Play the game twice and see if people behave the same way the second time. Start a discussion as to why people may have changed their choice the second time around.

4. Wedding dance

Possible situation: the members of a project team are invited to a team building exercise but several people have indicated they feel uncomfortable participating as there are a lot of hidden frustrations and they are scared these might arise during the team building.

Objective : ensure a safe basis for open dialogue particularly with groups that feel uncomfortable expressing themselves or do not have a habit of showing real feelings

Format: 

1) Show a range of possible feelings through a series of pictures of people showing (strong) emotions.
2) Ask people to pick the emotion that resonates best with how they feel at the start of the workshop.
3) Request all to find a movement for themselves that expresses the feeling without expressing in words and ask to repeat the movement to make it clear for each individually.
4) Invite all to stand in a circle and then open it by asking the first person to do the movement and requesting the others to repeat this movement as a group.
5) The wedding dance ends when all participants have done their movements in the circle.

5. Talking circle 

Possible situation: a group of 10 managers is dissatisfied with the fact that they were not sufficiently involved in a new program focusing on employee health. The managers are therefore not willing to enroll their team members in the health program.

Objective: enable a safe space to discuss about issues or concerns thereby ensuring that each individual is heard and the conversation takes place in a constructive way

 Format: 

1) Invite all members to sit on a chair in a circle.
2) Introduce a talking stick and explains the rules.
3) Open the circle by introducing the topic of the discussion as an open question.
4) Ask people to express freely thereby respecting the following rules:

  • Only the person that holds the stick talks, the others listen
  • When the person holding the stick stops talking, the stick is passed on to the next person in the circle who decides whether or not to speak holding the stick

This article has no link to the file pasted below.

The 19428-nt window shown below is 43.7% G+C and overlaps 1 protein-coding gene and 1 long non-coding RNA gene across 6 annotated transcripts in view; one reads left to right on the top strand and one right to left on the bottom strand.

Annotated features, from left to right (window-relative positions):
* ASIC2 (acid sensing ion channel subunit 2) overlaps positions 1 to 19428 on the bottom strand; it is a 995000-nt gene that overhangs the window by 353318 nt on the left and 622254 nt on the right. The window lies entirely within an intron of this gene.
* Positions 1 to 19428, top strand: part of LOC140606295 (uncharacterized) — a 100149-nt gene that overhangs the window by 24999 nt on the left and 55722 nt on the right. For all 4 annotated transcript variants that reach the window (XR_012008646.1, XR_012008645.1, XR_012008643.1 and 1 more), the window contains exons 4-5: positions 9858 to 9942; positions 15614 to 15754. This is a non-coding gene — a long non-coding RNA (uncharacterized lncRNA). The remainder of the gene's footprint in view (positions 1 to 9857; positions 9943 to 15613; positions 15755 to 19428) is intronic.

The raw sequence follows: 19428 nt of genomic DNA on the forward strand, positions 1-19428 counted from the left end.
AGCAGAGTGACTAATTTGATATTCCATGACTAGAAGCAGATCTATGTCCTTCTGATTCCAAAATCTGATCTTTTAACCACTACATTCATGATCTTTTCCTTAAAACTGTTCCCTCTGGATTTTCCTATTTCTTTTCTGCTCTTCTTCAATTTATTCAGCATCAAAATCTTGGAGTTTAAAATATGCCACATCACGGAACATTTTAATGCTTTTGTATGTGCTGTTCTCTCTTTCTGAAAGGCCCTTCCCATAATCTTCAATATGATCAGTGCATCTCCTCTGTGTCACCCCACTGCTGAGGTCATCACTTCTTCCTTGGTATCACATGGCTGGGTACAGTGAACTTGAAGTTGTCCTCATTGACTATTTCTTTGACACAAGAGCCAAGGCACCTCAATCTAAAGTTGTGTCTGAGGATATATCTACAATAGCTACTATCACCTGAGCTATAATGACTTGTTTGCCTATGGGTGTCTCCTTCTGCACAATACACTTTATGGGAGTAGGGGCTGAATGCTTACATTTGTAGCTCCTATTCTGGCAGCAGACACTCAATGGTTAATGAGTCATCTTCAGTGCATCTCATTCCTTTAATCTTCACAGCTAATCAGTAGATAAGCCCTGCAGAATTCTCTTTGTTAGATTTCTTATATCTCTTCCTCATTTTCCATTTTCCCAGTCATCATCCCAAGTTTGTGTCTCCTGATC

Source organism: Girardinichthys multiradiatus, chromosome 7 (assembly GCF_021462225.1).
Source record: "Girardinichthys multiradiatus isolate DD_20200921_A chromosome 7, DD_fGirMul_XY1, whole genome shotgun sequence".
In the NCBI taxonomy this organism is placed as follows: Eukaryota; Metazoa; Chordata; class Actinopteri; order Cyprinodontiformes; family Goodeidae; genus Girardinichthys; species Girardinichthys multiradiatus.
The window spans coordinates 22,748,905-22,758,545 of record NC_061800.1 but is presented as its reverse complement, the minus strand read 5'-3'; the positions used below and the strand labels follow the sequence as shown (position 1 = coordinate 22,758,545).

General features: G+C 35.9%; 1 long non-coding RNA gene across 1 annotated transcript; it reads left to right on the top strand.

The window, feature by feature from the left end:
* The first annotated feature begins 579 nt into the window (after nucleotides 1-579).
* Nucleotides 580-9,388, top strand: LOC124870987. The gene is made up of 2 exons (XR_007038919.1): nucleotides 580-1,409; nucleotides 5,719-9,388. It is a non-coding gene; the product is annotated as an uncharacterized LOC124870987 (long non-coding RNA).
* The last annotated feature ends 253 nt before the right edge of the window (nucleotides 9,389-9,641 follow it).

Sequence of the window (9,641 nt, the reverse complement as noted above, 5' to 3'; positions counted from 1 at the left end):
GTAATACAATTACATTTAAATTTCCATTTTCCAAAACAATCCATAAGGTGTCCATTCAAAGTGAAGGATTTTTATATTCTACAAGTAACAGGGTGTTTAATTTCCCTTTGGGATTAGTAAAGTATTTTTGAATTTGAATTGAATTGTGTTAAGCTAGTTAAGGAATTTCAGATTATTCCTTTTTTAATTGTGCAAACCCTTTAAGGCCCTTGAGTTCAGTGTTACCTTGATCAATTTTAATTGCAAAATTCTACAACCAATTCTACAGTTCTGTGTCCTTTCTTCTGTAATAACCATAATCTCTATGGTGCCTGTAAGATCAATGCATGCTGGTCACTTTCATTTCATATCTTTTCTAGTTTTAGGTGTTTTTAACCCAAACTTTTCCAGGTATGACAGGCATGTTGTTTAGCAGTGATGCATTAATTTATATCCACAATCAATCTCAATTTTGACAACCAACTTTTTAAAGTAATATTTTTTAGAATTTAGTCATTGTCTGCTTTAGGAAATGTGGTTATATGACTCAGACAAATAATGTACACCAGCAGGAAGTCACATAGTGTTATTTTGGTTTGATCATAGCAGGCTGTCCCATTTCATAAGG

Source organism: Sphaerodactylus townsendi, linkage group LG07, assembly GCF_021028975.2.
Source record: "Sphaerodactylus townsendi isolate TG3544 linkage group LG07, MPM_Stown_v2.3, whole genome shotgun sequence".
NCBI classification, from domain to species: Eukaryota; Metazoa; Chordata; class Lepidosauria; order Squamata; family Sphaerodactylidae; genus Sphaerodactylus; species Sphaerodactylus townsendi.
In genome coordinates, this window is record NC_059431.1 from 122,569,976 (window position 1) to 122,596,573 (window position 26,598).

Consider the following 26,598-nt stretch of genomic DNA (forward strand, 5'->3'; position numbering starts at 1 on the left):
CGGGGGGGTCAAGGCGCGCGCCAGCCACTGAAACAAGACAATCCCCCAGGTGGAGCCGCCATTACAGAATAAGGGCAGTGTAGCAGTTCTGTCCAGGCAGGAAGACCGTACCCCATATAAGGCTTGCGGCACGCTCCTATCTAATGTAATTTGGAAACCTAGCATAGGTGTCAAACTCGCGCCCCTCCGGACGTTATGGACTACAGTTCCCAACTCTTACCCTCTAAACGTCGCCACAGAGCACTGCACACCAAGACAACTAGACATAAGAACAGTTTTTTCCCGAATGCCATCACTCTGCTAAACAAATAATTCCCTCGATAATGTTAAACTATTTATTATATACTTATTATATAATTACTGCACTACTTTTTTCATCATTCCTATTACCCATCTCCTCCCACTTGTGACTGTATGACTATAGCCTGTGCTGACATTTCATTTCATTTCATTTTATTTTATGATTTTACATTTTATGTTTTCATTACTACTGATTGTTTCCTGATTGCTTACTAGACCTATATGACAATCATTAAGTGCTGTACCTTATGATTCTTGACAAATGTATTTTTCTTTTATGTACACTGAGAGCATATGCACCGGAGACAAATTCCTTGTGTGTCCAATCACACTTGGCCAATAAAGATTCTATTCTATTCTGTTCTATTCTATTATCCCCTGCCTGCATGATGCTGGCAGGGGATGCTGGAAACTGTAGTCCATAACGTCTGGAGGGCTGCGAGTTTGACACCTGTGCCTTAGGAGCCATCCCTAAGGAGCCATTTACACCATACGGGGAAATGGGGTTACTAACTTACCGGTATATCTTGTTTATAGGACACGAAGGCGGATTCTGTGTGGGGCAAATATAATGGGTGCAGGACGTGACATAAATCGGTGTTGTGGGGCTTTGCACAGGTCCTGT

• The stick is passed on to the next people in the group until all members of the group have had the opportunity to speak
  • Any group member can request the stick at the end of the round
  • When someone intervenes without holding the stick, he will be asked to respect the rules

5) End the circle when all have finished talking or when the allotted time has expired.

6. World Cafe

Possible situation: management has some ideas to make changes to operational processes but they want to make sure they’ve captured all relevant elements before deciding on an action plan as in the past operations managers didn’t adopt the changes. Management wants to avoid this from happening again.

Objective : collect ideas from employees openly to understand the full scope and impact on these employees of the changes that need to take place. In essence it it is a flexible format for hosting large group dialogues.

Format: 

1) Setting: Create a “special” environment, most often modeled after a café, i.e. small round tables covered with a checkered or white linen tablecloth, butcher block paper, colored pens, a vase of flowers, and optional “talking stick” item. There should be four chairs at each table (optimally) – and no more than five.

2) Welcome and Introduction: The host begins with a warm welcome and an introduction to the World Café process, setting the context, sharing the Cafe Etiquette, and putting participants at ease.

3) Small Group Rounds: The process begins with the first of three or more twenty minute rounds of conversation for the small group seated around a table. At the end of the twenty minutes, each member of the group moves to a different new table. They may or may not choose to leave one person as the “table host” for the next round, who welcomes the next group and briefly fills them in on what happened in the previous round.